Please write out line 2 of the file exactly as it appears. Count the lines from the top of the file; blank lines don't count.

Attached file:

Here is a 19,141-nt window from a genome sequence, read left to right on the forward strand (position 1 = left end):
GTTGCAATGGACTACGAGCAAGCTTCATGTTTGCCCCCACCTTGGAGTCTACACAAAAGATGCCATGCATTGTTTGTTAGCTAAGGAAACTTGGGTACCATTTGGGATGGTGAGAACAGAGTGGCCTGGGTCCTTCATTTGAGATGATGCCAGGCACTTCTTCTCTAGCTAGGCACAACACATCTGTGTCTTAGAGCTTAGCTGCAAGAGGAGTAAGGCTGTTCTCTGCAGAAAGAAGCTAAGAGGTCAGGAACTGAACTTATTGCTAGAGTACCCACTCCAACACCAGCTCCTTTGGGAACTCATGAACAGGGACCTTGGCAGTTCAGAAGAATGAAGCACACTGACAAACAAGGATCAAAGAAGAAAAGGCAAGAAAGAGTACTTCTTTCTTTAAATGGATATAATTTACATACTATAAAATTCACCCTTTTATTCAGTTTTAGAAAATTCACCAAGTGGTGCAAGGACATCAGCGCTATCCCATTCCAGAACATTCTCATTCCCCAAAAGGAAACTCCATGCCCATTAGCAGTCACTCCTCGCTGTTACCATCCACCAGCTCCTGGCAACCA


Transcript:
GTTGCAATGGACTACGAGCAAGCTTCATGTTTGCCCCCACCTTGGAGTCTACACAAAAGATGCCATGCATTGTTTGTTAGCTAAGGAAACTTGGGTACCATTTGGGATGGTGAGAACAGAGTGGCCTGGGTCCTTCATTTGAGATGATGCCAGGCACTTCTTCTCTAGCTAGGCACAACACATCTGTGTCTTAGAGCTTAGCTGCAAGAGGAGTAAGGCTGTTCTCTGCAGAAAGAAGCTAAGAGGTCAGGAACTGAACTTATTGCTAGAGTACCCACTCCAACACCAGCTCCTTTGGGAACTCATGAACAGGGACCTTGGCAGTTCAGAAGAATGAAGCACACTGACAAACAAGGATCAAAGAAGAAAAGGCAAGAAAGAGTACTTCTTTCTTTAAATGGATATAATTTACATACTATAAAATTCACCCTTTTATTCAGTTTTAGAAAATTCACCAAGTGGTGCAAGGACATCAGCGCTATCCCATTCCAGAACATTCTCATTCCCCAAAAGGAAACTCCATGCCCATTAGCAGTCACTCCTCGCTGTTACCATCCACCAGCTCCTGGCAACCA